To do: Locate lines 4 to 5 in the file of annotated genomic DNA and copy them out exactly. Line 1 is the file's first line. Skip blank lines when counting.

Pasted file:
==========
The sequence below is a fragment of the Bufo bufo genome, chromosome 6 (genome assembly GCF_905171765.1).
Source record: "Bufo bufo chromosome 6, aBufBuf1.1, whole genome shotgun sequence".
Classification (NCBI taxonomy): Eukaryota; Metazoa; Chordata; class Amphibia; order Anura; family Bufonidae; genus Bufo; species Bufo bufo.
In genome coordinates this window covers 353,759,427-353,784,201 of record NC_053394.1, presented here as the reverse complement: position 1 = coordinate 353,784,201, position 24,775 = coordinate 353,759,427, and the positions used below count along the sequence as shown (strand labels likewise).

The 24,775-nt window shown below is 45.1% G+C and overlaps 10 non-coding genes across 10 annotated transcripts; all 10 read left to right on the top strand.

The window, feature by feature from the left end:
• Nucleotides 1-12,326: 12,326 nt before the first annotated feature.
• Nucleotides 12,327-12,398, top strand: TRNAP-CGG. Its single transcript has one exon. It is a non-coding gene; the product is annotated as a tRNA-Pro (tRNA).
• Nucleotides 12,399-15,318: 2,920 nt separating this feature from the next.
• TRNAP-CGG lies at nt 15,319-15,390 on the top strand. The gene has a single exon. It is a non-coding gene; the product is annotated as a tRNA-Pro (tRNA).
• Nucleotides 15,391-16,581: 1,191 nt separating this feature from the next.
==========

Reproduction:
In genome coordinates this window covers 353,759,427-353,784,201 of record NC_053394.1, presented here as the reverse complement: position 1 = coordinate 353,784,201, position 24,775 = coordinate 353,759,427, and the positions used below count along the sequence as shown (strand labels likewise).

The 24,775-nt window shown below is 45.1% G+C and overlaps 10 non-coding genes across 10 annotated transcripts; all 10 read left to right on the top strand.